## Detecting Unfair Dice in Casinos with Bayes’ Theorem

#### Introduction

I saw an interesting problem that requires Bayes’ Theorem and some simple R programming while reading a bioinformatics textbook.  I will discuss the math behind solving this problem in detail, and I will illustrate some very useful plotting functions to generate a plot from R that visualizes the solution effectively.

#### The Problem

The following question is a slightly modified version of Exercise #1.2 on Page 8 in “Biological Sequence Analysis” by Durbin, Eddy, Krogh and Mitchison.

An occasionally dishonest casino uses 2 types of dice.  Of its dice, 97% are fair but 3% are unfair, and a “five” comes up 35% of the time for these unfair dice.  If you pick a die randomly and roll it, how many “fives”  in a row would you need to see before it was most likely that you had picked an unfair die?”

Read more to learn how to create the following plot and how it invokes Bayes’ Theorem to solve the above problem!

## Exploratory Data Analysis: Variations of Box Plots in R for Ozone Concentrations in New York City and Ozonopolis

#### Introduction

Last week, I wrote the first post in a series on exploratory data analysis (EDA).  I began by calculating summary statistics on a univariate data set of ozone concentration in New York City in the built-in data set “airquality” in R.  In particular, I talked about how to calculate those statistics when the data set has missing values.  Today, I continue this series by creating box plots in R and showing different variations and extensions that can be added; be sure to examine the details of this post’s R code for some valuable details.  I learned many of these tricks from Robert Kabacoff’s “R in Action” (2011).  Robert also has a nice blog called Quick-R that I consult often.

Recall that I the “Ozone” vector in the data set “airquality” has missing values.  Let’s remove those missing values first before constructing the box plots.

# abstract the raw data vector
ozone0 = airquality\$Ozone

# remove the missing values
ozone = ozone0[!is.na(ozone)]



#### Box Plots – What They Represent

The simplest box plot can be obtained by using the basic settings in the boxplot() command.  As usual, I use png() and dev.off() to print the image to a local folder on my computer.

png('INSERT YOUR DIRECTORY HERE/box plot ozone.png')
boxplot(ozone, ylab = 'Ozone (ppb)', main = 'Box Plot of Ozone in New York')
dev.off()

## When Does the Kinetic Theory of Gases Fail? Examining its Postulates with Assistance from Simple Linear Regression in R

#### Introduction

The Ideal Gas Law, $\text{PV} = \text{nRT}$, is a very simple yet useful relationship that describes the behaviours of many gases pretty well in many situations.  It is “Ideal” because it makes some assumptions about gas particles that make the math and the physics easy to work with; in fact, the simplicity that arises from these assumptions allows the Ideal Gas Law to be easily derived from the kinetic theory of gases.  However, there are situations in which those assumptions are not valid, and, hence, the Ideal Gas Law fails.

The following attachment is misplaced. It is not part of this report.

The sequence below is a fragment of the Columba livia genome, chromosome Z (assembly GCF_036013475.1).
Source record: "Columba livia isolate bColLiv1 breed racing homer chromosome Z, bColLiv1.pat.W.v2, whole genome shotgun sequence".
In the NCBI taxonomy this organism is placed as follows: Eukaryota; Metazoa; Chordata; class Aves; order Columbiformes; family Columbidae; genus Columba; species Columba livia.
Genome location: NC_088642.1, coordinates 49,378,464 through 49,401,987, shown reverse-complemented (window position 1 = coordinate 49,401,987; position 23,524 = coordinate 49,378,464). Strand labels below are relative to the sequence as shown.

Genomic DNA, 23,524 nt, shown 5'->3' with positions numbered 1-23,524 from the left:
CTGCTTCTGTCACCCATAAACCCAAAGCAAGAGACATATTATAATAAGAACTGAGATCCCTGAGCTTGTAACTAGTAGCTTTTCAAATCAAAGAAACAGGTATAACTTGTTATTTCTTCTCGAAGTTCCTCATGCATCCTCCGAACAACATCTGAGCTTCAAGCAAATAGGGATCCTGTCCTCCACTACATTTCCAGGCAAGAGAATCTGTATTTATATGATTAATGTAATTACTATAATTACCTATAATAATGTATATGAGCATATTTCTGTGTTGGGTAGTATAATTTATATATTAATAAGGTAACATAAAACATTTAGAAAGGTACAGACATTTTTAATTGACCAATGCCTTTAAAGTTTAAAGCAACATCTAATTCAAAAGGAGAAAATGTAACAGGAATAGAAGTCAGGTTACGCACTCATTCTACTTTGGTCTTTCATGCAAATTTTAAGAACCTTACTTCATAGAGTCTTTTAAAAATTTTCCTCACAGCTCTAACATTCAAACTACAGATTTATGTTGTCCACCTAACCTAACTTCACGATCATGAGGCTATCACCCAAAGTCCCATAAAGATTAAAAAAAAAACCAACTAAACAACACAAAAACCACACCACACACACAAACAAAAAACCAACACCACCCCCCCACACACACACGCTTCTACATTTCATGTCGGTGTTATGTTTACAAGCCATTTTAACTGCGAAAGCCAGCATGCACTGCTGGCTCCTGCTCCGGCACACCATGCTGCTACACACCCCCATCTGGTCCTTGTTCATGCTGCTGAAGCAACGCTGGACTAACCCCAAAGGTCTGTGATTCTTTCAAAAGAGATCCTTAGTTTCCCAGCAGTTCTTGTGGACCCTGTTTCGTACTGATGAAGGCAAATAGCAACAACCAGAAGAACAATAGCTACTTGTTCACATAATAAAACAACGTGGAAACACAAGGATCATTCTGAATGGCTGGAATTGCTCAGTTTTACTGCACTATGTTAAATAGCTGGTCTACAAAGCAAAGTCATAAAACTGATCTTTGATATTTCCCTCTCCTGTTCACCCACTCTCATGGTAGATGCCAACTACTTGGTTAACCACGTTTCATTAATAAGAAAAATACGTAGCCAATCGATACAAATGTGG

Boyle’s law is inherently a part of the Ideal Gas Law.  It states that, at a given temperature, the pressure of an ideal gas is inversely proportional to its volume.  Equivalently, it states the product of the pressure and the volume of an ideal gas is a constant at a given temperature.

$\text{P} \propto \text{V}^{-1}$

#### An Example of The Failure of the Ideal Gas Law

This law is valid for many gases in many situations, but consider the following data on the pressure and volume of 1.000 g of oxygen at 0 degrees Celsius.  I found this data set in Chapter 5.2 of “General Chemistry” by Darrell Ebbing and Steven Gammon.

               Pressure (atm)      Volume (L)              Pressure X Volume (atm*L)
[1,]           0.25                2.8010                  0.700250
[2,]           0.50                1.4000                  0.700000
[3,]           0.75                0.9333                  0.699975
[4,]           1.00                0.6998                  0.699800
[5,]           2.00                0.3495                  0.699000
[6,]           3.00                0.2328                  0.698400
[7,]           4.00                0.1744                  0.697600
[8,]           5.00                0.1394                  0.697000

The right-most column is the product of pressure and temperature, and it is not constant.  However, are the differences between these values significant, or could it be due to some random variation (perhaps round-off error)?

Here is the scatter plot of the pressure-volume product with respect to pressure.

These points don’t look like they are on a horizontal line!  Let’s analyze these data using normal linear least-squares regression in R.